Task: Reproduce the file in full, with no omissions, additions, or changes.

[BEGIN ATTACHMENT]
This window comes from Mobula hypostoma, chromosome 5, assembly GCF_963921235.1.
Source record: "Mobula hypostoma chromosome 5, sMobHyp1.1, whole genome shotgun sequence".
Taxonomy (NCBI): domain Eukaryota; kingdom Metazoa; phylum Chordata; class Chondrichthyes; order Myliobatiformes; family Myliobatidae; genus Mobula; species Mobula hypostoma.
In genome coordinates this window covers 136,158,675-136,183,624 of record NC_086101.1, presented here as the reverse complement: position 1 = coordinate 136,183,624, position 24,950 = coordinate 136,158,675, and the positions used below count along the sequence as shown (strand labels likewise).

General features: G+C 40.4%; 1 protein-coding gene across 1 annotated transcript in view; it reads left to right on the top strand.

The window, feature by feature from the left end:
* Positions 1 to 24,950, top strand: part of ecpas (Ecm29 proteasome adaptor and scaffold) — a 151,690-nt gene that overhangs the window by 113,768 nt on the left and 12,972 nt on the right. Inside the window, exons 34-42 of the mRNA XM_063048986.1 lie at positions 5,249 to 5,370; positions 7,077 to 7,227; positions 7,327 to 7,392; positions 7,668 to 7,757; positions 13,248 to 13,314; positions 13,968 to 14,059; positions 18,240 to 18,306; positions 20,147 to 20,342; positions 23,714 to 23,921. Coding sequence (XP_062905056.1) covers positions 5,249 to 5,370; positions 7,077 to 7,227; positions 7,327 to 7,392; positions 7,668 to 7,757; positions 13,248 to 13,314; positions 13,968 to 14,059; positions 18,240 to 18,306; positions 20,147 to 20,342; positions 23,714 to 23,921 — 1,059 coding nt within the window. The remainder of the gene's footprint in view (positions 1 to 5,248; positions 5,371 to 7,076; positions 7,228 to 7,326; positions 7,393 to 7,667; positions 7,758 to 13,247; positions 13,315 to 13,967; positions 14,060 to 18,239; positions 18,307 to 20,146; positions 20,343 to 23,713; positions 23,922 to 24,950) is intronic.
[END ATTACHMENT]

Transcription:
This window comes from Mobula hypostoma, chromosome 5, assembly GCF_963921235.1.
Source record: "Mobula hypostoma chromosome 5, sMobHyp1.1, whole genome shotgun sequence".
Taxonomy (NCBI): domain Eukaryota; kingdom Metazoa; phylum Chordata; class Chondrichthyes; order Myliobatiformes; family Myliobatidae; genus Mobula; species Mobula hypostoma.
In genome coordinates this window covers 136,158,675-136,183,624 of record NC_086101.1, presented here as the reverse complement: position 1 = coordinate 136,183,624, position 24,950 = coordinate 136,158,675, and the positions used below count along the sequence as shown (strand labels likewise).

General features: G+C 40.4%; 1 protein-coding gene across 1 annotated transcript in view; it reads left to right on the top strand.

The window, feature by feature from the left end:
* Positions 1 to 24,950, top strand: part of ecpas (Ecm29 proteasome adaptor and scaffold) — a 151,690-nt gene that overhangs the window by 113,768 nt on the left and 12,972 nt on the right. Inside the window, exons 34-42 of the mRNA XM_063048986.1 lie at positions 5,249 to 5,370; positions 7,077 to 7,227; positions 7,327 to 7,392; positions 7,668 to 7,757; positions 13,248 to 13,314; positions 13,968 to 14,059; positions 18,240 to 18,306; positions 20,147 to 20,342; positions 23,714 to 23,921. Coding sequence (XP_062905056.1) covers positions 5,249 to 5,370; positions 7,077 to 7,227; positions 7,327 to 7,392; positions 7,668 to 7,757; positions 13,248 to 13,314; positions 13,968 to 14,059; positions 18,240 to 18,306; positions 20,147 to 20,342; positions 23,714 to 23,921 — 1,059 coding nt within the window. The remainder of the gene's footprint in view (positions 1 to 5,248; positions 5,371 to 7,076; positions 7,228 to 7,326; positions 7,393 to 7,667; positions 7,758 to 13,247; positions 13,315 to 13,967; positions 14,060 to 18,239; positions 18,307 to 20,146; positions 20,343 to 23,713; positions 23,922 to 24,950) is intronic.